Shadow Attorney General backs solicitor apprenticeships as City firms continue to embrace TC alternative

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By Rhys Duncan on

Backing comes as Labour pledges to overhaul levy

Shadow Attorney General Emily Thornberry has thrown her support behind the solicitor apprenticeship movement, noting their potential to bring the best talent into the legal industry.

Speaking of the traditional training contract route, the barrister-turned-Labour MP highlighted how the path is “particularly hard now” and “really expensive”, leaving students “up to their eyeballs in debt”.

By contrast, Thornberry noted that apprenticeships enable would-be lawyers to earn-while-they-learn and access additional funding through their training firm.

The Shadow AG’s comments came yesterday as she addressed students at a City Century x Young Professionals event at London’s Queen Elizabeth II Conference Centre.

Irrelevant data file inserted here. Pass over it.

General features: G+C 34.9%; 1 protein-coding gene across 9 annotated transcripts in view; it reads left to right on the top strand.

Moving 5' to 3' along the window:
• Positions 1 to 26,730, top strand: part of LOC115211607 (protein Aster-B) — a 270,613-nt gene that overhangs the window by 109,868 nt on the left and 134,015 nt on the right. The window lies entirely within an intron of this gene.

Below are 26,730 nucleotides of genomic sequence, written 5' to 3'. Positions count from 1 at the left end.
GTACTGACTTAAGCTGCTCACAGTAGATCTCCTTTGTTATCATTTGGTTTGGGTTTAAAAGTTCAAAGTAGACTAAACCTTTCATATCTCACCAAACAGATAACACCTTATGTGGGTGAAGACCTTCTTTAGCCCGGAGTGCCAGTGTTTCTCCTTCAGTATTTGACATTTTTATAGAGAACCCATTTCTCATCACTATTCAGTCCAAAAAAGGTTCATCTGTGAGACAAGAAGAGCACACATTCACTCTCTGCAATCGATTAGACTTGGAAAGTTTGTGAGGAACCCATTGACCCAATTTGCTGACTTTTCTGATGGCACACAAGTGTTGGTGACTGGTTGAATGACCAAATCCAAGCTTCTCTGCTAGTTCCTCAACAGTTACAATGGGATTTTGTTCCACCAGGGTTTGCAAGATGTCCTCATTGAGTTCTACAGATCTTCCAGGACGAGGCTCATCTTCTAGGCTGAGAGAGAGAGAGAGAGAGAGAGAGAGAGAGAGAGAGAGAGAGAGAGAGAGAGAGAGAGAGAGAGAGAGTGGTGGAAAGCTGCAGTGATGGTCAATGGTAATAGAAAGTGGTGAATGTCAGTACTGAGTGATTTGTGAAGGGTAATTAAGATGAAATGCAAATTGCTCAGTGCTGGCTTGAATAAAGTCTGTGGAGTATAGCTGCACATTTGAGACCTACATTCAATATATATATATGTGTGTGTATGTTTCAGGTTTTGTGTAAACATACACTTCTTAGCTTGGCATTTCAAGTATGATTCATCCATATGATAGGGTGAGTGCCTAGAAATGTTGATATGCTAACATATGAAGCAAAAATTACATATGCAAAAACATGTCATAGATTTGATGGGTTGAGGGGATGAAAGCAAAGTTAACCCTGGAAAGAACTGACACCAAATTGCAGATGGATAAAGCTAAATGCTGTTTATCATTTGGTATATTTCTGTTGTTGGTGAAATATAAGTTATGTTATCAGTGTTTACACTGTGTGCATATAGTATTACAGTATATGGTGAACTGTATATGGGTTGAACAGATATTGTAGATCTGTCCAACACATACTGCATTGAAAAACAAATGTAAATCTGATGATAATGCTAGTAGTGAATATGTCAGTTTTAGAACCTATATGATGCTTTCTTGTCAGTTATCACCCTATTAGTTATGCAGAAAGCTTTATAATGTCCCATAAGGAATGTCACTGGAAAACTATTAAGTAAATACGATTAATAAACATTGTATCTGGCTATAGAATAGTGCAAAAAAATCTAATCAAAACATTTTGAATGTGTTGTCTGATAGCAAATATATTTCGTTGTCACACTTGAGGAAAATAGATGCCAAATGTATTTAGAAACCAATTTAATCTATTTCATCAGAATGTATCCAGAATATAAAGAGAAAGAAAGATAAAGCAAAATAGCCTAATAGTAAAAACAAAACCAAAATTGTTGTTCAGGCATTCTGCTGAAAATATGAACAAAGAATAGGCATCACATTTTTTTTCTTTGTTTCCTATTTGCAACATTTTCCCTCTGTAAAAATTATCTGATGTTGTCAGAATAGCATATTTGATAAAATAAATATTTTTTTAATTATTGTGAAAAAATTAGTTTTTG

Labour has already gone public with plans to revamp the ‘apprenticeship levy’. The current position is that businesses, including law firms, must pay 0.5% of their wage bill above £3 million. Business can then recoup this, providing they use it on apprenticeship-related training, with unspent money reclaimed by the Treasury.

But if Labour win the next election, the party have vowed to rebrand the existing charge into a ‘growth and skills’ levy which will enable firms to use up to half of their recouped funds on non-apprenticeship related training — e.g. training up the wider workforce. This additional flexibility comes after Labour research found that over half a billion pounds set aside for new apprenticeships had gone unspent in the previous two years.

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The number of law firms offering solicitor apprenticeships has risen sharply over the past year or so. Legal Cheek reported earlier this year that Weil and Hogan Lovells had become the latest big legal players to launch apprenticeship programmes.

The law firm duo are part of City Century, an alliance of over 50 top firms that have joined forces with the aim of recruiting at least 100 solicitor apprentices into London within the next 12 months.

Elsewhere in her speech, Thornberry gave her thoughts on AI in the legal profession. “They might use AI for the boring bits”, she accepted, before affirming that the role and function of lawyers is irreplaceable.

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